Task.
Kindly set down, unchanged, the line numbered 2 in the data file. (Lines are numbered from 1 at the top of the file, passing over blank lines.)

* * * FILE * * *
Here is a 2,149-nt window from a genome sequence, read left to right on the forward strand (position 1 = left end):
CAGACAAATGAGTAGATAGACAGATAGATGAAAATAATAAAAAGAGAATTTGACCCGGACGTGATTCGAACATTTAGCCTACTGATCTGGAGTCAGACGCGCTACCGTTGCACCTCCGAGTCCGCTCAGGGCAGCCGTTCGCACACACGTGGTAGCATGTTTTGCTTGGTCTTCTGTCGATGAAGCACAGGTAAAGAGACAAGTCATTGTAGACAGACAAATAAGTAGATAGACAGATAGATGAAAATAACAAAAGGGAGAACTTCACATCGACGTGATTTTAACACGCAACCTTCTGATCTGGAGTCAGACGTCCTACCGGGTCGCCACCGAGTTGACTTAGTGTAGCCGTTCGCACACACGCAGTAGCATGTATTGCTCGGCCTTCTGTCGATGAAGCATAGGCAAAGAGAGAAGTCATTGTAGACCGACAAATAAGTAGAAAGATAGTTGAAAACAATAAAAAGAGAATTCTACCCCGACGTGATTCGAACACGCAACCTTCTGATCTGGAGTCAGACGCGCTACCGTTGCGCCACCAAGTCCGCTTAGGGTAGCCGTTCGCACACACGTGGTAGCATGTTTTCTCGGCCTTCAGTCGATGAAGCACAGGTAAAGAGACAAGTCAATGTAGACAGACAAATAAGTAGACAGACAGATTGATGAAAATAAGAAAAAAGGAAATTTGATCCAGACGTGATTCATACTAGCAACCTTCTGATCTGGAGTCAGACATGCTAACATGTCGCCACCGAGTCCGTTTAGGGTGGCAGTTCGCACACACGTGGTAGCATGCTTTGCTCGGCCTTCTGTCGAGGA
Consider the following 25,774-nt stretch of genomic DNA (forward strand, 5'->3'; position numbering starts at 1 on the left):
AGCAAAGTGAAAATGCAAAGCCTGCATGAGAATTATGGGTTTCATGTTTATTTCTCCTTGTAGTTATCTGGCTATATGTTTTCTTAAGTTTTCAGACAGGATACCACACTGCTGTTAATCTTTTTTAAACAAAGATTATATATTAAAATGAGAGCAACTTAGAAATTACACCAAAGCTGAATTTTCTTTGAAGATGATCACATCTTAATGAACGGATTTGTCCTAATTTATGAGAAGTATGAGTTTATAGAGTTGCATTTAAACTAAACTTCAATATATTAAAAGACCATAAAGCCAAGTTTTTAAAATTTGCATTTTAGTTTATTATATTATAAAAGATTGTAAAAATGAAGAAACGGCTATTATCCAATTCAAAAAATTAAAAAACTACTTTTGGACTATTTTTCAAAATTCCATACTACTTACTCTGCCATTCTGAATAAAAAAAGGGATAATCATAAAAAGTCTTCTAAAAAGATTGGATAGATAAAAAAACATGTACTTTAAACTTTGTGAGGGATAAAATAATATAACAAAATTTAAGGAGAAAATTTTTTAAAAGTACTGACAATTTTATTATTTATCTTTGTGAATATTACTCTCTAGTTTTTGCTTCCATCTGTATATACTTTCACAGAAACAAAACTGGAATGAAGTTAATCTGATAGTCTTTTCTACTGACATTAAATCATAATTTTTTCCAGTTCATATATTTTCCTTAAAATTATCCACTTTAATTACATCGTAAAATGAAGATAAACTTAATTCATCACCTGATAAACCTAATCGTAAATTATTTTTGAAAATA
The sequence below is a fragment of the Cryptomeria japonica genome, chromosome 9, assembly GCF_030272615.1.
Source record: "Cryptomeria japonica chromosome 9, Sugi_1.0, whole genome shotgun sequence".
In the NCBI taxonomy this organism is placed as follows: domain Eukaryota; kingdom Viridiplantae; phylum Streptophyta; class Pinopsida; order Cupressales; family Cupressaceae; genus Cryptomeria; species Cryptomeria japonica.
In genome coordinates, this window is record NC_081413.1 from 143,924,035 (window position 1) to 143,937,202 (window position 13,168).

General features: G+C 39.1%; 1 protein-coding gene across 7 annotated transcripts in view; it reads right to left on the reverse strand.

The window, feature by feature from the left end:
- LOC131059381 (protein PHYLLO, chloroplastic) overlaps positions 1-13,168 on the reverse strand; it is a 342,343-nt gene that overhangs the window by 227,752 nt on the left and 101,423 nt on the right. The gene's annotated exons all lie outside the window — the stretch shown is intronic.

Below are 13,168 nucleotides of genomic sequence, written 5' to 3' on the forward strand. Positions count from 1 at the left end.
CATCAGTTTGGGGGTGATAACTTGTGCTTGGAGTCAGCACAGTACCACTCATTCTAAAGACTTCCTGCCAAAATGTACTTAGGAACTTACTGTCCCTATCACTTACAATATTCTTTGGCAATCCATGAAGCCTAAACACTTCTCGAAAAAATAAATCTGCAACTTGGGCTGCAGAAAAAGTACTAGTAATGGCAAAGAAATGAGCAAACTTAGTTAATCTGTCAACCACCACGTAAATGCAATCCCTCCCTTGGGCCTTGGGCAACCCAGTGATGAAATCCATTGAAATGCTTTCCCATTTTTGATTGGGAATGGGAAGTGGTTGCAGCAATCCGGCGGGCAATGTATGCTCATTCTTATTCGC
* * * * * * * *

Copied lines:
CAGACAAATGAGTAGATAGACAGATAGATGAAAATAATAAAAAGAGAATTTGACCCGGACGTGATTCGAACATTTAGCCTACTGATCTGGAGTCAGACGCGCTACCGTTGCACCTCCGAGTCCGCTCAGGGCAGCCGTTCGCACACACGTGGTAGCATGTTTTGCTTGGTCTTCTGTCGATGAAGCACAGGTAAAGAGACAAGTCATTGTAGACAGACAAATAAGTAGATAGACAGATAGATGAAAATAACAAAAGGGAGAACTTCACATCGACGTGATTTTAACACGCAACCTTCTGATCTGGAGTCAGACGTCCTACCGGGTCGCCACCGAGTTGACTTAGTGTAGCCGTTCGCACACACGCAGTAGCATGTATTGCTCGGCCTTCTGTCGATGAAGCATAGGCAAAGAGAGAAGTCATTGTAGACCGACAAATAAGTAGAAAGATAGTTGAAAACAATAAAAAGAGAATTCTACCCCGACGTGATTCGAACACGCAACCTTCTGATCTGGAGTCAGACGCGCTACCGTTGCGCCACCAAGTCCGCTTAGGGTAGCCGTTCGCACACACGTGGTAGCATGTTTTCTCGGCCTTCAGTCGATGAAGCACAGGTAAAGAGACAAGTCAATGTAGACAGACAAATAAGTAGACAGACAGATTGATGAAAATAAGAAAAAAGGAAATTTGATCCAGACGTGATTCATACTAGCAACCTTCTGATCTGGAGTCAGACATGCTAACATGTCGCCACCGAGTCCGTTTAGGGTGGCAGTTCGCACACACGTGGTAGCATGCTTTGCTCGGCCTTCTGTCGAGGA